1. re: MakingSense

                            Sur La Table white porcelain is largely manufactured in Turkey; a few pieces come from different places (e.g. Italy), but the vast majority comes from Turkey.

                      2. re: MakingSense

                        Alas, most of what Fishs Eddy sells now are Chinese imports (except for some of the glass pieces). I had read an article about this earlier this year and I phoned them and they confirmed this. Too bad, because they have very cute designs...

                      3. You may also want to check your local restaurant supply store. While many of the items are "Made in China", there are still non-Chinese finds...porcelain from Europe, utensils from Japan...all at very good prices.

                        1. All I know of for sure, is not Sango. I bought service for 16. All pieces, all sizes, all the same pattern, a light green, dark green on the outside, with muddled green in there too. Upon washing them the first time in the dishwasher, the glaze came off a bunch of the pieces. Then fadeage started. I took them all back to Macy's at Christmas, with cash receipt in hand and still had the toughest time getting a refund, plus, it took hours. Just no Sango is all I can tell you. Go with a tried and true brand, a well known brand. They don't have to cost an arm and a leg.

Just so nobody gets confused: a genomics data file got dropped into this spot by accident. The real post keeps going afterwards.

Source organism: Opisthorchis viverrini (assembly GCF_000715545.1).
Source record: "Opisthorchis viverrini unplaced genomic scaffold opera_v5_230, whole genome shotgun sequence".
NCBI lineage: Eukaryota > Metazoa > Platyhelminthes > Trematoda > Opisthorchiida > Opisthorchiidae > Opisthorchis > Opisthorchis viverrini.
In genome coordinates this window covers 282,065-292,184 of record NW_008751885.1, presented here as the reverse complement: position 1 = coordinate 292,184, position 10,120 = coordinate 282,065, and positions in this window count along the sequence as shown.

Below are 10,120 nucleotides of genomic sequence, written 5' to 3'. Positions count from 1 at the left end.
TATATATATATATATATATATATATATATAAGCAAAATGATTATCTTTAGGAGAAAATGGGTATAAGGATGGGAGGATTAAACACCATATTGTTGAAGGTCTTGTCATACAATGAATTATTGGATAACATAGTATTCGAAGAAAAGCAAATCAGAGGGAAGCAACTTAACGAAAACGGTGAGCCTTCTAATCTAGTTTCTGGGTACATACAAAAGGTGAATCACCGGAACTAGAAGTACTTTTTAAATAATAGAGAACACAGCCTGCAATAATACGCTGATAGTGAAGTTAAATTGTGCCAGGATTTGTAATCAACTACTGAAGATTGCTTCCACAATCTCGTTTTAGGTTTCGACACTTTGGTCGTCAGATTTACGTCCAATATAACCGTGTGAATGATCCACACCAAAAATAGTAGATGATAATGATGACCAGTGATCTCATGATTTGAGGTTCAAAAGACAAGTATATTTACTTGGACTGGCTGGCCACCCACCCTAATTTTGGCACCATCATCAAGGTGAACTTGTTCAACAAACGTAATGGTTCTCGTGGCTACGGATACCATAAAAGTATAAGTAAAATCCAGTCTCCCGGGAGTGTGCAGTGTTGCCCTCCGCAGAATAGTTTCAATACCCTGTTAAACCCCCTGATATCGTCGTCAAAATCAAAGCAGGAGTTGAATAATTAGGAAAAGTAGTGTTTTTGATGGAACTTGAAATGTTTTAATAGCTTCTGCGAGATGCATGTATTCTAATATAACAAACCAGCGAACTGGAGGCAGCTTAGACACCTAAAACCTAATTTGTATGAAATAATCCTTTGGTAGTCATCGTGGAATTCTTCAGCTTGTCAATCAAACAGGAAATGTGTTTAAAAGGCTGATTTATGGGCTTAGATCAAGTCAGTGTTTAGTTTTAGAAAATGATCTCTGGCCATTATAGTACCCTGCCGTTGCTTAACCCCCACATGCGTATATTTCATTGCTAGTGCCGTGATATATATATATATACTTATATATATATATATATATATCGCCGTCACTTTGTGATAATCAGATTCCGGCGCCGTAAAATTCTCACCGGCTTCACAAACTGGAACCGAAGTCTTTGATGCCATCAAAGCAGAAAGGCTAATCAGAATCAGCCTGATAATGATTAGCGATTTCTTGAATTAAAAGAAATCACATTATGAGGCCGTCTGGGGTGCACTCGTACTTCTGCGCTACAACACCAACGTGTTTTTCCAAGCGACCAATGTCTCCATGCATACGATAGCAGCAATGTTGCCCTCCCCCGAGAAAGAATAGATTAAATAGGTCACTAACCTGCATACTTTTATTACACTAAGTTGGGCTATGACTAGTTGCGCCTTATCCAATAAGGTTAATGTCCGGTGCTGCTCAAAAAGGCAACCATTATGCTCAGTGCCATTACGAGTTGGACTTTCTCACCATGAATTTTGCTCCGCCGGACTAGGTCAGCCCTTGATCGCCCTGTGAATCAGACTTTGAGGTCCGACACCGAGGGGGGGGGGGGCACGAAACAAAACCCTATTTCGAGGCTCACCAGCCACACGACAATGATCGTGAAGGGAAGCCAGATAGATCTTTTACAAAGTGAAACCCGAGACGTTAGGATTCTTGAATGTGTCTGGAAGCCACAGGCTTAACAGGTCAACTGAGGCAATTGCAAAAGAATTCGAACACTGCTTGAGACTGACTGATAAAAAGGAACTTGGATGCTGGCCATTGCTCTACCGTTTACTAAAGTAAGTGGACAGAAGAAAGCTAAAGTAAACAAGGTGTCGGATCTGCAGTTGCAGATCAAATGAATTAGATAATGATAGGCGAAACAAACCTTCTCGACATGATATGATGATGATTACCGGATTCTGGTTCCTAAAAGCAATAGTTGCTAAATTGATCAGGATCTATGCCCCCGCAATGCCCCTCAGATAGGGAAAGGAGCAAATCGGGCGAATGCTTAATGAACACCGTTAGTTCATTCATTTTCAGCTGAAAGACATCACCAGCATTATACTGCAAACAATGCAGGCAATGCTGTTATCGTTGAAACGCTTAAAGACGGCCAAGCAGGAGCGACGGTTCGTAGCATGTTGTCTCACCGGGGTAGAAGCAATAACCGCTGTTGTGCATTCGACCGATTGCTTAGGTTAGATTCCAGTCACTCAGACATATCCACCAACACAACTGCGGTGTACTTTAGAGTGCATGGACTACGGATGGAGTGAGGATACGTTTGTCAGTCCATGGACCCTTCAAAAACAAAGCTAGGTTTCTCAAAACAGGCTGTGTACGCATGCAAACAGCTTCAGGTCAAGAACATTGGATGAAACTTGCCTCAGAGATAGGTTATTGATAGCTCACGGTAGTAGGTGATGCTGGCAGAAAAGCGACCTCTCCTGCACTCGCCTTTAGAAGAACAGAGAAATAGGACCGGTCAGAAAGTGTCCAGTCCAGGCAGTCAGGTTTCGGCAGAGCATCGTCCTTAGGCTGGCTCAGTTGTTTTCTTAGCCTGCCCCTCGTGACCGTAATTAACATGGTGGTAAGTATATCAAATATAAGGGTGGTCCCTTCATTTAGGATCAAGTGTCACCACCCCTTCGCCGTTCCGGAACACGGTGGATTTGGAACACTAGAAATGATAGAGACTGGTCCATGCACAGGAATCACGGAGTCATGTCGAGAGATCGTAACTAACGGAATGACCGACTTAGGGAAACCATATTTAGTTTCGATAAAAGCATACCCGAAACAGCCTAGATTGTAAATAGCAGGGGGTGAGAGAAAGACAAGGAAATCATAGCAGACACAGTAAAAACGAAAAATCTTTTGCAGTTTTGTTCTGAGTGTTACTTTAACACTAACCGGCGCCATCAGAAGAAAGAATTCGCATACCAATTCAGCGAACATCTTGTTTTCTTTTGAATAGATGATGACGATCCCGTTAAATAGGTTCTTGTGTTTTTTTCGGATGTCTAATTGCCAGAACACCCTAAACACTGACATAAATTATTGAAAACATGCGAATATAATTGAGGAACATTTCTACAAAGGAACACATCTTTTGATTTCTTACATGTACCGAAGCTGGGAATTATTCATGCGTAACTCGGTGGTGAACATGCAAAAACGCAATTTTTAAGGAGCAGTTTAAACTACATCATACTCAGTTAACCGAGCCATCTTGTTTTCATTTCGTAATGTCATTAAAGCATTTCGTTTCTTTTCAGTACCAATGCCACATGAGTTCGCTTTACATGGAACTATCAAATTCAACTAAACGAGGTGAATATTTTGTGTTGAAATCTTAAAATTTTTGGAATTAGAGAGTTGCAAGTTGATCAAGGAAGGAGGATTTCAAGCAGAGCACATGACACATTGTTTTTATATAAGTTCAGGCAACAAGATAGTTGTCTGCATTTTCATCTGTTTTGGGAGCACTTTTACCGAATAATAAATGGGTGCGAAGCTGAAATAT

1. You might consider stoneware by reputable manufacturers such as Noritake or Denby. Stoneware is not made with a lead glaze, doesn't contain lead, and isn't made in China.

                            5 Replies
                            1. re: Luckybranch

                              Stoneware rocks. Get some Denby, or try the Dansk stuff (their outlet stores abound). I have way, way too many pieces of Portmeirion's Botanic Garden pattern...good stuff, made in the UK and perfectly safe.

                              1. re: Luckybranch

                                I highly recommend Denby, which are made in England. I've had a set of Denby dishes for years and I've only ever chipped one piece (and I'm not super careful handling it). It's not the cheapest line but they will last forever. They have plain white as well as a variety of colours.